There are rumours that the government is planning tax cuts in the Autumn Statement, with the most commonly suggested (bar some token gestures aimed at the 'just managing') being a corporation tax cut, probably delivered through increased capital allowances provided to companies investing in the UK economy. These allowances, in effect, provide an up-front subsidy to companies buying capital equipment compared to the appropriate accounting treatment for that spend.
Given the government's philosophy, stated by Therea May at the Lord Mayor's Banquet last week, that it is competitive business that will revive the UK, this makes political sense to he party. Unfortunately it makes no economic sense.
The simple fact is that, unlike governments (who can take social factors into account and who have no effective cost of capital when there is less than full employment), businesses only invest when they can predict a rate of return on the investment made that exceeds the cost of the capital used to fund it. This rate of return essentially depends on three things. The first is the likelihood of demand for the product the investment will help deliver. The second is the prevailing cost of capital (or the expected interest rate). The third is the uncertainty in these estimates. The more uncertainty there is, the greater the rate of return that is required to emcourage investment. You can dress these variables up however you like: this is how it actually works.
And right now there are some massive uncertainties in economic life. Starting with the easy ones, Brexit, Trump and the far right (that has a loathing of unconventional monetary policy) create the likelihood of significant (in current terms) interest rate increases. That means that required rates of return used in investment forecasting will be increasing, significantly. Add in inflation uncertainty (which is related to real interest rate forecasting) and the risks have increased enormously. The result is that business will now demand much higher margins for safety: there is no other alternative course of action. And what that means is that right now, all other things being equal, the incentive to invest has fallen considerably.
But it's also not true that all other things are equal. The fact is that we face a world where a great many people have very little money. And they face likely increases in demand on their cash. Millions of people in the UK will see their benefits cut next year. There's also a good chance mortgage interest rates will rise. In addition we have no idea what Brexit uncertainty will mean for unemployment, and as importantly, the risk of unemployment. That risk has a big bearing on the savings rate: if you think you might face a rainy day you save for it, unless you're one of the people in the economy who already has so much they can already save, which means they do nothing for additional demand anyway. To summarise, consumer growth is going to be unreliable. Not impossible, but unreliable. That is also a significant disincentive to investment.
And then there is the biggest problem of all. Most investment is about innovation. It's about doing things better, or it's about making new things or its to meet new demands. In the UK meeting new demand has been about population growth. Brexit challenges that: it's pretty unlikely to be something most businesses will be relying on. In that case we're down to doing things better or making new things. And, right now I see remarkably little sign that there's a lot of innovation in the world. I've said it before, I know, but even a hint that the technological breakthrough that changes the way we work, play and share our world might exist seems remarkably absent from any news I see or hear. Bluntly, business seems incredibly bereft of ideas right now. It is why, as I argued in The Courageous State, they have spent so much time trying to capture the income streams of the state through privatisation, academisation, PFI, and so much more instead: the pickings have been easier for a generation of managers with little understanding of what real innovation, let alone entrepreneurial risk, means.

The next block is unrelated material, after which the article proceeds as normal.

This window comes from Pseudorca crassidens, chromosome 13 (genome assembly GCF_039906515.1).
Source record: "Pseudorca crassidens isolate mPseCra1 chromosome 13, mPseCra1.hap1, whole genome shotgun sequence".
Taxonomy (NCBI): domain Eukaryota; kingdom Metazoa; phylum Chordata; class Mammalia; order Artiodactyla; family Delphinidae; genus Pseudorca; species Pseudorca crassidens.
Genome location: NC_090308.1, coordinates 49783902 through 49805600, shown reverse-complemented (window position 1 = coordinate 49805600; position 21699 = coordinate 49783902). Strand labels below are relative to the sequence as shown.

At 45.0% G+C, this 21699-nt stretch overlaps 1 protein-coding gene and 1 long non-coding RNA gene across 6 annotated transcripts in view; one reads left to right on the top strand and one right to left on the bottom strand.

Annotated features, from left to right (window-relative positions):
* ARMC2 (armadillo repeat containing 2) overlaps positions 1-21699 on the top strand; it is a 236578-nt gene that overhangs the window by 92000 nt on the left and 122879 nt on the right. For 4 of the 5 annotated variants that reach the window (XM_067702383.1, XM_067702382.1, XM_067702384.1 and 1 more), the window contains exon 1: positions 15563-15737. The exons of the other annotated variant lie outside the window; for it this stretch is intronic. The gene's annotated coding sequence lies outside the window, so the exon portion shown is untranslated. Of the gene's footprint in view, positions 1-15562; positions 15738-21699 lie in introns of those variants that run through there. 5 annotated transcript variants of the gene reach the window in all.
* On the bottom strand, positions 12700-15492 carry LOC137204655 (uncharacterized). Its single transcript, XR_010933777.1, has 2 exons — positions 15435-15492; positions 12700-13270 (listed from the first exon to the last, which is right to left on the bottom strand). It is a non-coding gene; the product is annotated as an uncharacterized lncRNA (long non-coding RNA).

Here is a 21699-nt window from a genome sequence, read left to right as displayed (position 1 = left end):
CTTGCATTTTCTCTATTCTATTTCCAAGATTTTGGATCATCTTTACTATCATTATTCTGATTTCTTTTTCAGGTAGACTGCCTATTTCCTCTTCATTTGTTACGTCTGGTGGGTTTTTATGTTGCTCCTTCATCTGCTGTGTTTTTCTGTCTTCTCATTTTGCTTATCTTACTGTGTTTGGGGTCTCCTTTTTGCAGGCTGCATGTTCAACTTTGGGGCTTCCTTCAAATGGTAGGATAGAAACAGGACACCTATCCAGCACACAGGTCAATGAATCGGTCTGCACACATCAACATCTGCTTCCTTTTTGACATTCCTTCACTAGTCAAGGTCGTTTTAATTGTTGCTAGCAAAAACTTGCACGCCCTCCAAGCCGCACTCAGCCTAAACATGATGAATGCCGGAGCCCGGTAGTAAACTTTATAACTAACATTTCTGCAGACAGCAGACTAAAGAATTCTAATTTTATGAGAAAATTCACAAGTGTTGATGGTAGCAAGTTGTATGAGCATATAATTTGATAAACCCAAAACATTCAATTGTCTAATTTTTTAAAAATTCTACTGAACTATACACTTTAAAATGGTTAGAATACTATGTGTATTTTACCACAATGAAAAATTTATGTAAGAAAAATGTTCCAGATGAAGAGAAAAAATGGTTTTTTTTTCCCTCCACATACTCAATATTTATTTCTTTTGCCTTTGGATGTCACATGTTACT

In other words, you can give more capital allowances if you want and take a political risk in doing so since these will only benefit large companies (small ones already enjoy generous reliefs, and rightly so in my opinion). But the reality is that the chance that this will deliver any significant new economic activity in the UK is very low indeed. This policy will instead give more tax reliefs to those who don't need them: big business is already sitting on enormous cash piles it has no idea what to do with. So we gain nothing but increased inequality as a result.
Direct interaction with business would work.
A targeted industrial policy to directly encourage the green technology businesses we need will be incredibly beneficial.
Spend more on university R&D and demand state stakes in the spin outs that happen to create value by all means: that would be money well spent.
But subsidising big business via capital allowances? That's like throwing money at a problem and hoping not all of it will be wasted when you already know most of it will be.
And that's likely to be the basis of the government's industrial policy, indicating they're as bereft of ideas as the businesses they will claim to be helping.